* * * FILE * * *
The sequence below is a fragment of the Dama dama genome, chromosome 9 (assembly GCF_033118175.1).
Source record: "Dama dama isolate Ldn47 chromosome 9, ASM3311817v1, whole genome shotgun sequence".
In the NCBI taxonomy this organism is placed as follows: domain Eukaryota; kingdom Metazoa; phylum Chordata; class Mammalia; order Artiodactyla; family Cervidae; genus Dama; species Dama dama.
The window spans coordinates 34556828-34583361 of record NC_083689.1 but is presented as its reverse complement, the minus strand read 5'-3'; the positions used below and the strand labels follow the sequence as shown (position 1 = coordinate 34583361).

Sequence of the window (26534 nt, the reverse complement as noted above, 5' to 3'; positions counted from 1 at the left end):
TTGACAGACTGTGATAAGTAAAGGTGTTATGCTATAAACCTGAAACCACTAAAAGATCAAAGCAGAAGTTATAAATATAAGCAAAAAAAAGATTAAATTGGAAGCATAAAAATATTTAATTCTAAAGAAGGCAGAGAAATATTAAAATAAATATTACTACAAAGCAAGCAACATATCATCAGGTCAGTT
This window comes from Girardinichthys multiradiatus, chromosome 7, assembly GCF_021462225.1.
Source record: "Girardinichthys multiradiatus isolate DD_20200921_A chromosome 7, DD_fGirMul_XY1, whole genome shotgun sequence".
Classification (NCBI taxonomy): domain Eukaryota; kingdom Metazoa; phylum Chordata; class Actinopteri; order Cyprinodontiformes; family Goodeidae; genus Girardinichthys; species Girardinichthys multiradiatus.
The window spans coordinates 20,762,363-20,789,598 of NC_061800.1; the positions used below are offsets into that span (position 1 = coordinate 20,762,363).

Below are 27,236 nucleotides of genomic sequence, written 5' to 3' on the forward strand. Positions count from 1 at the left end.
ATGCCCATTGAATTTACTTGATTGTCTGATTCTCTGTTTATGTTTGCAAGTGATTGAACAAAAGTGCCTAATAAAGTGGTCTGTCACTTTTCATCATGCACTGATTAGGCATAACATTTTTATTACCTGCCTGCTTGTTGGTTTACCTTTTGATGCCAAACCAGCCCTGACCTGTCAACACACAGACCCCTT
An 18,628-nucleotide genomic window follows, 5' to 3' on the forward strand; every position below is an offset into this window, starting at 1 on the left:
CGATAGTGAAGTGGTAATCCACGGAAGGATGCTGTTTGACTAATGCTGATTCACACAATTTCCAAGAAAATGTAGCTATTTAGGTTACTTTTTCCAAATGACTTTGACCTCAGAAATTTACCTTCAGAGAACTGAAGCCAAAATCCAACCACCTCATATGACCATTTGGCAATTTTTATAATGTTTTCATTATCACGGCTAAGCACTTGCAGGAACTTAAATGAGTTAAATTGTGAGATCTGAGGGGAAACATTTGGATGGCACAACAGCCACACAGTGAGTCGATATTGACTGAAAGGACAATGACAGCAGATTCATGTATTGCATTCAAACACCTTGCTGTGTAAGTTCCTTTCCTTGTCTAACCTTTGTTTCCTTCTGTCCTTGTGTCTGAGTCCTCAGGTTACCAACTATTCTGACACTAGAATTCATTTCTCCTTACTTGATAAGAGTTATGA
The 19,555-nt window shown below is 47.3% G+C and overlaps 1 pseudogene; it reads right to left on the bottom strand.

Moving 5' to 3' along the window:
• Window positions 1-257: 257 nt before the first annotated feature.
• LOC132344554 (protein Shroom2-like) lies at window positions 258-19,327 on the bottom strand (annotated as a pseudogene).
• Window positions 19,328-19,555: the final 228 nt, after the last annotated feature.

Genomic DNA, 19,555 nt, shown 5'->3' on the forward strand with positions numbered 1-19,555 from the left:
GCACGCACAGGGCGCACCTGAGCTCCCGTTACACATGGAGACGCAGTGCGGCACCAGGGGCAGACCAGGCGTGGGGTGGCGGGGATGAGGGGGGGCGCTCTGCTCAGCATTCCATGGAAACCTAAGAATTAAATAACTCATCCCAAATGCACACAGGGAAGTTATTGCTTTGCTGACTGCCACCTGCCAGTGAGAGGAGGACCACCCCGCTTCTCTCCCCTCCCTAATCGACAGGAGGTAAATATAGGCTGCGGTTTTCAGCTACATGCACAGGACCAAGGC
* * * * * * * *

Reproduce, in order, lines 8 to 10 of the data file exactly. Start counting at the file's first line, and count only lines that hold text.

Source record: "Girardinichthys multiradiatus isolate DD_20200921_A chromosome 7, DD_fGirMul_XY1, whole genome shotgun sequence".
Classification (NCBI taxonomy): domain Eukaryota; kingdom Metazoa; phylum Chordata; class Actinopteri; order Cyprinodontiformes; family Goodeidae; genus Girardinichthys; species Girardinichthys multiradiatus.
The window spans coordinates 20,762,363-20,789,598 of NC_061800.1; the positions used below are offsets into that span (position 1 = coordinate 20,762,363).